Baroque Era 1600-1730s/50s

  • Period: 1550 to

    Emilio de'Cavalieri

    Roman nobleman; one of the founders of the opera; the first to publish a figured bass; also an organist, singing teacher, dancer, choreographer.
  • Period: 1551 to

    Giulio Caccini

    One of the founders of opera; gave a description of the new singing style in his book of "songs" of 1602; Italian composer, singer, teacher, and instrumentalist.
  • Period: 1557 to

    Giovanni Gabrieli

    Italian composer and organist; noted for his use of instruments in his sacred music.
  • Period: 1561 to

    Jacopo Peri

    One of the founders of opera; claimed to be the first in 1597; significant contribution to monody and the recitative style.
  • Period: 1563 to

    John Dowland

    English, possibly Irish; lutenist and the leading composer of lute music; Catholic; served in the court of Denmark.
  • Period: 1564 to

    William Shakespeare

    English playwright and poet; he has been an important force in the field of music from his day to ours.
  • Period: 1567 to

    Claudio Monteverdi

    The most important composer of the early baroque; one of the inventors of the new seconda practica.
  • Period: 1570 to

    Florentine Camerata

    Beginning in the 1570s, a group of intellectuals that met to discuss the arts - members included Caccini, Peri, Girolamo Mei, Vincenzo Galilei
  • Period: to

    Orlando Gibbons

    English; composer of Anglican Church anthems; keyboardist; a leading composer in 17th-century England.
  • Period: to

    Girolamo Frescobaldi

    First modern keyboard virtuoso and composer; he was the most influential keyboard composer of the early Baroque; he was the first European composer to focus on instrumental music.
  • Period: to

    Heinrich Schutz

    Most important German composer of the Middle Baroque; studied in Venice; reportedly composer the first German opera.
  • Period: to

    Early Baroque

    Genres: opera, ballet, masses, magnificants, vespers, motets, madrigals, cantatas, oratorios,
    Stylistic traits: homophony/polyphony, free rhythm, poetic form, binary form, contrast, markings used now
    Inventions: opera, the oboe
    The end of the Ming Dynasty (1644)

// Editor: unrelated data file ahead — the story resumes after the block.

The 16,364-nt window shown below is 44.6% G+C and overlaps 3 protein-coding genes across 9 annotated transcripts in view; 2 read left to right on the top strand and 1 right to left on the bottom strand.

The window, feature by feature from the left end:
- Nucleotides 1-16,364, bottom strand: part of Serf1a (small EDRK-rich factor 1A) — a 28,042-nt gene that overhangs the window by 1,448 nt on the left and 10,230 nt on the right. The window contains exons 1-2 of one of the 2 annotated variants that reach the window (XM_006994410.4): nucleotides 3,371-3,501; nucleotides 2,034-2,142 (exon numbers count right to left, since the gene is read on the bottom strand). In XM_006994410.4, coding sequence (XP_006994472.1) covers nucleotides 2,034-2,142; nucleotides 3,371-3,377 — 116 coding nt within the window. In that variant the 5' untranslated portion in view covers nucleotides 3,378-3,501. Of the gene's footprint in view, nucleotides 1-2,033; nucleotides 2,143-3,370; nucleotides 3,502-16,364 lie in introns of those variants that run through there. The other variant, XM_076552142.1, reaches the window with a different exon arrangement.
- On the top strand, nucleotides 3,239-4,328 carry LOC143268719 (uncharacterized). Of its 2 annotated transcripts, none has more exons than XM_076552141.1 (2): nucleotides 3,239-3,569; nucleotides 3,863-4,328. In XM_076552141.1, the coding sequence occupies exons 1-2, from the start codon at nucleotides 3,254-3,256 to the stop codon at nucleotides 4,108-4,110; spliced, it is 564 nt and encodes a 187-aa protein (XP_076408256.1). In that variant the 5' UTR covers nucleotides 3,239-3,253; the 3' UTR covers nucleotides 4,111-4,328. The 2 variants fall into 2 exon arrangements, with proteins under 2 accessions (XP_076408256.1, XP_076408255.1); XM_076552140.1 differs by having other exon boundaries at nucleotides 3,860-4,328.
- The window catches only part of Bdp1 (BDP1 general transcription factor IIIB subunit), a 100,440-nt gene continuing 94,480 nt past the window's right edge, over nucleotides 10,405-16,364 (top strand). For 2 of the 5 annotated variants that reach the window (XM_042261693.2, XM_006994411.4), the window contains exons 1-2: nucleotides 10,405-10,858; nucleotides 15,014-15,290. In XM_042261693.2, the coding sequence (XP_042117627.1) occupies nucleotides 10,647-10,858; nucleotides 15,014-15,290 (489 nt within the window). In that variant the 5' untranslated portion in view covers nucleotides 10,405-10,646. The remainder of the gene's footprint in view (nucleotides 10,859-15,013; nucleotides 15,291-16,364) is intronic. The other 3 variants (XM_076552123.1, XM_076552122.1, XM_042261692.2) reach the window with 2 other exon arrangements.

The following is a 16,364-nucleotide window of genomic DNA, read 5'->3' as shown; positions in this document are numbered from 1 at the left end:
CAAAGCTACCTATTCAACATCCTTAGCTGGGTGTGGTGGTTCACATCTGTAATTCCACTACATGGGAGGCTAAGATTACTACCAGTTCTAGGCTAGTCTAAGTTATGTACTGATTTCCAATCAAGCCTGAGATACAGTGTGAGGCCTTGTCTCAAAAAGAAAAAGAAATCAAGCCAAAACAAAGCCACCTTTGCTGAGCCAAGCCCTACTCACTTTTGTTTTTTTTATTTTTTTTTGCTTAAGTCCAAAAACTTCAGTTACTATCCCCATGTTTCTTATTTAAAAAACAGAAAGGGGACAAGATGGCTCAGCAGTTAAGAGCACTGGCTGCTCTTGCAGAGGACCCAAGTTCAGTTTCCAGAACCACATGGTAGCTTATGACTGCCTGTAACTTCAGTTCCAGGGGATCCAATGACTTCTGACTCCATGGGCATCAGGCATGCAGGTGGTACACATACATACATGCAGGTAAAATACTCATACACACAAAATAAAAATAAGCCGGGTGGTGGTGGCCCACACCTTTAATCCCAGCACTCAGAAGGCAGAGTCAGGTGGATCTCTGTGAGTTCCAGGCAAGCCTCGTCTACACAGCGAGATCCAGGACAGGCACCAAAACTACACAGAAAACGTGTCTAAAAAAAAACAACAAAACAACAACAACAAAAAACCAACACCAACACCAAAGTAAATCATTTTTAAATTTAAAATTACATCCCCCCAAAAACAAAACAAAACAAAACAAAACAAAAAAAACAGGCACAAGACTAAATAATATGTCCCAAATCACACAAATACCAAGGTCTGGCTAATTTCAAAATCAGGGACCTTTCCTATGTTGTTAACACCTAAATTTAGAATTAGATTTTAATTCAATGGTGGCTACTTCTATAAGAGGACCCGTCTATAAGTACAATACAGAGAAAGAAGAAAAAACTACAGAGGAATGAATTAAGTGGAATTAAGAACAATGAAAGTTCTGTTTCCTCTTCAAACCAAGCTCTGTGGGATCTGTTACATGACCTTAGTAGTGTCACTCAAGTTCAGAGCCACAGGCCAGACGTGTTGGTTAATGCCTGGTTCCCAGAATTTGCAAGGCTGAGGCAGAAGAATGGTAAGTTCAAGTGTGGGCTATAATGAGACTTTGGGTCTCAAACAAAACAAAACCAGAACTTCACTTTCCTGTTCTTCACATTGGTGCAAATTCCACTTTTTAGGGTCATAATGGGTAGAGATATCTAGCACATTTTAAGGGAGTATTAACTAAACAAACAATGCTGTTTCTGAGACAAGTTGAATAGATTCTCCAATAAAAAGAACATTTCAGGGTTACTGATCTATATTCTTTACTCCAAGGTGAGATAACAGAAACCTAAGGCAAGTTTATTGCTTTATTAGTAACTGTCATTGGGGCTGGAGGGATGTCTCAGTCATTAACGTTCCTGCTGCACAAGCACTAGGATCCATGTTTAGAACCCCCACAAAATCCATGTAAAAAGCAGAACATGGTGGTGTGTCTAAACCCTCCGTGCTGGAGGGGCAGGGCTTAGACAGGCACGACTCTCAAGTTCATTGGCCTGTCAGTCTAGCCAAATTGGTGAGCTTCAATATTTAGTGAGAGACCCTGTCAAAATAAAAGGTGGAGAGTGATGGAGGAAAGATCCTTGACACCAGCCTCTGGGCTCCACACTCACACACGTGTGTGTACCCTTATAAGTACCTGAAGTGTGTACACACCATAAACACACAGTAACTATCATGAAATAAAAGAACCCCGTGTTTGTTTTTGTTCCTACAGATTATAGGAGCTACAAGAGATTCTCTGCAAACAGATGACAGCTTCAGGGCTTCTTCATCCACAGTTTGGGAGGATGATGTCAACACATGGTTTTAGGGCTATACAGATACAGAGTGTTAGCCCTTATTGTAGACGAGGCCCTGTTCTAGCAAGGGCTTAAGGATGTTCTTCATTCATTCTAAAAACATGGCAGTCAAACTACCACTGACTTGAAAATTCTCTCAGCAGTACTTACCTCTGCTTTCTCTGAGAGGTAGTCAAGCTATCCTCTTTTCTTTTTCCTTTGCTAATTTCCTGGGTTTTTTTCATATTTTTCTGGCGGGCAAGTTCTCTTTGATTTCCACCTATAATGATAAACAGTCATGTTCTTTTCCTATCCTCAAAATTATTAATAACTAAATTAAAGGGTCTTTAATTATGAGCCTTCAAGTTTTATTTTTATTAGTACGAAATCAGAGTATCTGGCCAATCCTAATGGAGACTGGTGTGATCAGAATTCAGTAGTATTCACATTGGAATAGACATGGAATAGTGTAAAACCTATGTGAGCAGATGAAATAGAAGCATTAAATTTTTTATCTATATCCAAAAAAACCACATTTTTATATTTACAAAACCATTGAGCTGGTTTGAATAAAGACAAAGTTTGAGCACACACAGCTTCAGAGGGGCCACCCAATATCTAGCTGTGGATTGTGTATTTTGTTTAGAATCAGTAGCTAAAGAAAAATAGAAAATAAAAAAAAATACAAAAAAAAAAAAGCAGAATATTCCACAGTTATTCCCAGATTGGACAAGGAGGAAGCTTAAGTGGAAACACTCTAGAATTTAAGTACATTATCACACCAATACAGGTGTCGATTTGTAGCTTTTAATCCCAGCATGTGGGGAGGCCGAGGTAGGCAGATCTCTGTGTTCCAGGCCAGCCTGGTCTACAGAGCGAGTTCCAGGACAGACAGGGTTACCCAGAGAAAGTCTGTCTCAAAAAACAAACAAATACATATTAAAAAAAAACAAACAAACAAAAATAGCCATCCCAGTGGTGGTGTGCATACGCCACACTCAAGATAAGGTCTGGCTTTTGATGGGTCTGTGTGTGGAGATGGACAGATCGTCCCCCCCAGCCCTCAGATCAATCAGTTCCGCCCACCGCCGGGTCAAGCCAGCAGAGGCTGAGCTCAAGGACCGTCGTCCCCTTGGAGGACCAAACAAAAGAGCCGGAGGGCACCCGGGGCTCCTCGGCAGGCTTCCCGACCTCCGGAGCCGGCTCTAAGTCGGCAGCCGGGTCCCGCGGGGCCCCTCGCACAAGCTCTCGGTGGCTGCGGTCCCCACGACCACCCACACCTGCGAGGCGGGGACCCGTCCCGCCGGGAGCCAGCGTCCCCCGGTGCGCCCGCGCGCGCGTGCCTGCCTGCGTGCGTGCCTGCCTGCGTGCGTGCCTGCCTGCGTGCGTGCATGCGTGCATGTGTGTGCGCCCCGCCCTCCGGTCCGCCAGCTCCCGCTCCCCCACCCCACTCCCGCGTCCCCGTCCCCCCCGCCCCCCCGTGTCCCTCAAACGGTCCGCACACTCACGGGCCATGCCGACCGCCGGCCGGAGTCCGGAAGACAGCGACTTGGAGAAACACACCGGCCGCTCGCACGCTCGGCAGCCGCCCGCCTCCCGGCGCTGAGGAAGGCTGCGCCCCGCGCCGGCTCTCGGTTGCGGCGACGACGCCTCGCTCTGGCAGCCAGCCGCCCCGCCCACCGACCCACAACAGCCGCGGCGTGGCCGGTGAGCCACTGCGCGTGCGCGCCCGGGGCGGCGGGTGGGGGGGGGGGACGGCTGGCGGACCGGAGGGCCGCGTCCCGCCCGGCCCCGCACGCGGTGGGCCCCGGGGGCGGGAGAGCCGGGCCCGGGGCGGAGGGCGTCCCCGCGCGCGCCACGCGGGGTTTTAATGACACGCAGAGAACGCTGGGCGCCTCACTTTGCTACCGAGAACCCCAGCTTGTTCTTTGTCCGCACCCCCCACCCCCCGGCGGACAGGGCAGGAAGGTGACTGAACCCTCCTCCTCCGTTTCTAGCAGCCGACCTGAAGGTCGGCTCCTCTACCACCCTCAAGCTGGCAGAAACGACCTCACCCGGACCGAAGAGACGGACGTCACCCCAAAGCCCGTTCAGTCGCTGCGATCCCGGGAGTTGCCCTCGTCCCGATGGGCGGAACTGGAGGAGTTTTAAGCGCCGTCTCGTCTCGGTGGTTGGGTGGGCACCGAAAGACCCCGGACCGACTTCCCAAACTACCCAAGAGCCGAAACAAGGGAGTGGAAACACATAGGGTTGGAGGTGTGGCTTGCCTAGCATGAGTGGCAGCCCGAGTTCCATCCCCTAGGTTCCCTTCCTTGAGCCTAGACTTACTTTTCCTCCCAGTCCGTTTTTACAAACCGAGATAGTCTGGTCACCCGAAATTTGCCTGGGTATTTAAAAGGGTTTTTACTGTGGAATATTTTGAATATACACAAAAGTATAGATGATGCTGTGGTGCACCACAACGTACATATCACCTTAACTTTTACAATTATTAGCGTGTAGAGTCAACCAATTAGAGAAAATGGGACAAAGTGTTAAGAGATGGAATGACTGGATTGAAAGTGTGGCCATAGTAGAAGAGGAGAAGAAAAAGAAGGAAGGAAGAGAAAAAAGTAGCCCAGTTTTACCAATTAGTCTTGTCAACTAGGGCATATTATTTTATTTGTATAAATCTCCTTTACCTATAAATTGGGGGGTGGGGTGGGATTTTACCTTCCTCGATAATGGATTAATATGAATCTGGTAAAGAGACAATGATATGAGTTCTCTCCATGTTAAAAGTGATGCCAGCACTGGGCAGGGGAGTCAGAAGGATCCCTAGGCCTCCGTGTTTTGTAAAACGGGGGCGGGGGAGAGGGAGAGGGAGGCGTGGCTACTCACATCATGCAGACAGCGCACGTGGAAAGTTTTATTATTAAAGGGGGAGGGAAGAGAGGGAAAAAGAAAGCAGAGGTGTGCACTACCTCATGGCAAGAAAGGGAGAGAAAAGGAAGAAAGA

• Period: to

    Giacomo Carissimi

    A leading composer of Roman cantatas and oratorios.
  • Period: to

    Barbara Strozzi

    Virtuoso singer and most prolific composer of cantatas in the 17th century
  • Period: to

    Giovanni Legrenzi

    Italian composer and organist; influential in the middle Baroque.
  • Period: to

    Jean-Baptiste Lully

    Establisher of French opera and ballet; dancer and violinist; Italian by birth, but claimed by France.
  • Period: to

    Dieterich Buxtehude

    German organist and composer; most important organ composer before J.S. Bach.
  • Period: to

    Marc-Antoine Charpentier

    Composer of French opera; pupil of Carissimi.
  • Period: to

    John Blow

    English composer of odes; organist.
  • Period: to

    Middle Baroque

    Genres: cantatas, opera, concerto, sonata, trio, ballets
    Stylistic traits: recitative melodies, tonal system, ritornellos, strings dominated
    Inventions: candy cane, pocket watch
    Salem Witch Trials (1692)
  • Period: to

    Arcangelo Corelli

    Most important Italian composer of sonatas and concertos; also the most influential violinist of the Baroque.
  • Period: to

    Johann Pachelbel

    German composer and organist; a leading composer of his time.
  • Period: to

    Giuseppe Torelli

    Contributed the most to the development of the concert around 1700; wrote for trumpet and strings; virtuoso violinist.
  • Period: to

    Henry Purcell

    Most important English composer in the 17th century.
  • Period: to

    Alessandro Scarlatti

    Important Italian composer; teacher in Naples; his death ends the Baroque opera.
  • Period: to

    Francois Couperin

    French composer, keyboardist; one of the most important French composers.
  • Period: to

    Antonio Vivaldi

    Italian composer, he laid the foundations for late Baroque instrumental music.
  • Period: to

    Gerog Philipp Telemann

    The most prolific German composer of his day.
  • Period: to

    Jean-Philippe Rameau

    French composer and theorist.
  • Period: to

    Johann Sebastian Bach

    Considered the Baroque master; wrote no operas; master of counterpoint; he became an icon for future generations and is still one of the most revered composers today.
  • Period: to

    Gerog Friedrich Handel

    German musician; lived in England, inventor of the English oratorio.
  • Period: to

    Domenico Scarlatti

    Son of Alessandro; keyboard composer and virtuoso.
  • Period: to

    Johann Joachim Quantz

    German composer; flutist and flute teacher for Fredrick the Great in Berlin.
  • Period: to

    Giovanni Battista Pergolesi

    Galant Neapolitan composer; he died young and his achievements were romanticized after his death.
  • Period: to

    Late Baroque

    Genres: opera, cantata, oratorio, concerto, sonata
    Stylistic traits: fortspinning, basso continuo, steady tempos, 16th notes, polyphony/homophony, binary form
    Inventions: Piano, tuning fork
    United Kingdom formed in 1707